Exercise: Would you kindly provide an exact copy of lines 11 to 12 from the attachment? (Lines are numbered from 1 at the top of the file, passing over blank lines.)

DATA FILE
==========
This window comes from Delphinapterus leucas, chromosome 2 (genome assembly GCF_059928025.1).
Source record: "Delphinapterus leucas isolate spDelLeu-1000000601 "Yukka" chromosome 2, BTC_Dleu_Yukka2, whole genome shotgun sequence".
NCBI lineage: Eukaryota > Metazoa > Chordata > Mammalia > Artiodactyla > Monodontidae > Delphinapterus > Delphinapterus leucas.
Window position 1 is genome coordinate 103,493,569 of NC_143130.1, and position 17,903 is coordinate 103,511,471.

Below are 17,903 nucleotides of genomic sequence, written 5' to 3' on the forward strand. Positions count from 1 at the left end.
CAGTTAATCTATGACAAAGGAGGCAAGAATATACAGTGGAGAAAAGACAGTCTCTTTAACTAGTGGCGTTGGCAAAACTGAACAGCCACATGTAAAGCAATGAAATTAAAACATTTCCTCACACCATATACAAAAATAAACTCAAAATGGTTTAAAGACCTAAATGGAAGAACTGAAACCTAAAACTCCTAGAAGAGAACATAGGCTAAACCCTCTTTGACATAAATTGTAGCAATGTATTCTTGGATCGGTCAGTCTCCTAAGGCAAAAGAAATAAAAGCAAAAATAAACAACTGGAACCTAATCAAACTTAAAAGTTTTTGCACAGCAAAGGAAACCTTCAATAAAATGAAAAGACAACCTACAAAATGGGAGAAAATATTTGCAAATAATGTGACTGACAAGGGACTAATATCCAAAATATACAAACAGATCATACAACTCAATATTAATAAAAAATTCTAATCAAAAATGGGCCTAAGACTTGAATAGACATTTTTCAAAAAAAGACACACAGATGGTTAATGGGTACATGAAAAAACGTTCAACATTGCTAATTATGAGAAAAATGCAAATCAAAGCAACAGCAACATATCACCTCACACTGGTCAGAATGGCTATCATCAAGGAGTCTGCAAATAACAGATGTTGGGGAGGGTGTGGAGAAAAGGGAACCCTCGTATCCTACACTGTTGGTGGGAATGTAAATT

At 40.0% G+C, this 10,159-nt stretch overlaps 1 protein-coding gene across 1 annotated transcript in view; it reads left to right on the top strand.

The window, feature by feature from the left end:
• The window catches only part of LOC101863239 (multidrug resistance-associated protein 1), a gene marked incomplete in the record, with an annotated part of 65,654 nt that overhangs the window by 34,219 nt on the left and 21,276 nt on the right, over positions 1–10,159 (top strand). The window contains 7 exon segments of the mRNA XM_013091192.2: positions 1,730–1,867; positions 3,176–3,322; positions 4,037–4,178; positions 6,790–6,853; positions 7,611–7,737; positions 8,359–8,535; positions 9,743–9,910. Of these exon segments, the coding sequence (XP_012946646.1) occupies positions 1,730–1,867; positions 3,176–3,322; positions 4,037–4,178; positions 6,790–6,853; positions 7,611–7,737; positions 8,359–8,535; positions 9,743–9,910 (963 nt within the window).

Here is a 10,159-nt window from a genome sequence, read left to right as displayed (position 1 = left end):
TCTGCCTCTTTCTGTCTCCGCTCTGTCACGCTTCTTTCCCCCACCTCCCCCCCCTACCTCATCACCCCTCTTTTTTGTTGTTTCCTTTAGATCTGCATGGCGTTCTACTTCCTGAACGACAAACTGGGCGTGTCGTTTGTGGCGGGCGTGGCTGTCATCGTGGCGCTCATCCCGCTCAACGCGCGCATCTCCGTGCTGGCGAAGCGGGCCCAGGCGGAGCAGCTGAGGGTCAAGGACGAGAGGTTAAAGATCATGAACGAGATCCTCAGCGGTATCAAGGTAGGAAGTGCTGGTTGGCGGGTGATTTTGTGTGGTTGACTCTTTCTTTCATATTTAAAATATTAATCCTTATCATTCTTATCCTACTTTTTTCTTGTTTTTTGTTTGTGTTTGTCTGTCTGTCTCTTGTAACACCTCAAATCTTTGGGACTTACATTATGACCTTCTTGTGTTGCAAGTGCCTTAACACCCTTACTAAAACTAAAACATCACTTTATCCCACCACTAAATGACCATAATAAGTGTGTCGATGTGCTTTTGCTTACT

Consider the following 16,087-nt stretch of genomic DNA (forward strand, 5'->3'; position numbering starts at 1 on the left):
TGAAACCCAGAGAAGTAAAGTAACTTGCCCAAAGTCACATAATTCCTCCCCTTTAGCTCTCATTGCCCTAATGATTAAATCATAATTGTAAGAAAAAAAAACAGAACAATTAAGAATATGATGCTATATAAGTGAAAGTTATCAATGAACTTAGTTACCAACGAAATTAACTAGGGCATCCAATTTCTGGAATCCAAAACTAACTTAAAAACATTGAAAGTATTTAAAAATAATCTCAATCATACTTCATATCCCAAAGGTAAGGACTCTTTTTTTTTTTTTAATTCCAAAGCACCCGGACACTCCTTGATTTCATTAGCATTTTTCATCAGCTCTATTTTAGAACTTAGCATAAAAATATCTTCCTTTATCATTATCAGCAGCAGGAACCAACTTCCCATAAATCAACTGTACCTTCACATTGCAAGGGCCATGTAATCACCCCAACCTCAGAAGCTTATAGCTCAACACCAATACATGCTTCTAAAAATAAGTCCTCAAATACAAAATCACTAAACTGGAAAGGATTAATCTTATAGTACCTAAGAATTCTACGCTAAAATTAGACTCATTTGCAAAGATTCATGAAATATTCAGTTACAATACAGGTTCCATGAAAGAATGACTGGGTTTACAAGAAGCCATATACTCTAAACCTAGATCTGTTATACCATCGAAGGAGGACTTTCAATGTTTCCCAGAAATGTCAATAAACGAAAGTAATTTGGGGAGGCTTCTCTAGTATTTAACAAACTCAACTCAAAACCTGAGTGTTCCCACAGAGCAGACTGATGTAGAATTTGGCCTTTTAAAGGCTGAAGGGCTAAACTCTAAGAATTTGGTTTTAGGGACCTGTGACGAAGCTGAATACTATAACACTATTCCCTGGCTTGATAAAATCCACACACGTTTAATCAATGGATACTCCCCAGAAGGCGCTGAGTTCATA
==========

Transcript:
TCTGCCTCTTTCTGTCTCCGCTCTGTCACGCTTCTTTCCCCCACCTCCCCCCCCTACCTCATCACCCCTCTTTTTTGTTGTTTCCTTTAGATCTGCATGGCGTTCTACTTCCTGAACGACAAACTGGGCGTGTCGTTTGTGGCGGGCGTGGCTGTCATCGTGGCGCTCATCCCGCTCAACGCGCGCATCTCCGTGCTGGCGAAGCGGGCCCAGGCGGAGCAGCTGAGGGTCAAGGACGAGAGGTTAAAGATCATGAACGAGATCCTCAGCGGTATCAAGGTAGGAAGTGCTGGTTGGCGGGTGATTTTGTGTGGTTGACTCTTTCTTTCATATTTAAAATATTAATCCTTATCATTCTTATCCTACTTTTTTCTTGTTTTTTGTTTGTGTTTGTCTGTCTGTCTCTTGTAACACCTCAAATCTTTGGGACTTACATTATGACCTTCTTGTGTTGCAAGTGCCTTAACACCCTTACTAAAACTAAAACATCACTTTATCCCACCACTAAATGACCATAATAAGTGTGTCGATGTGCTTTTGCTTACT

Consider the following 16,087-nt stretch of genomic DNA (forward strand, 5'->3'; position numbering starts at 1 on the left):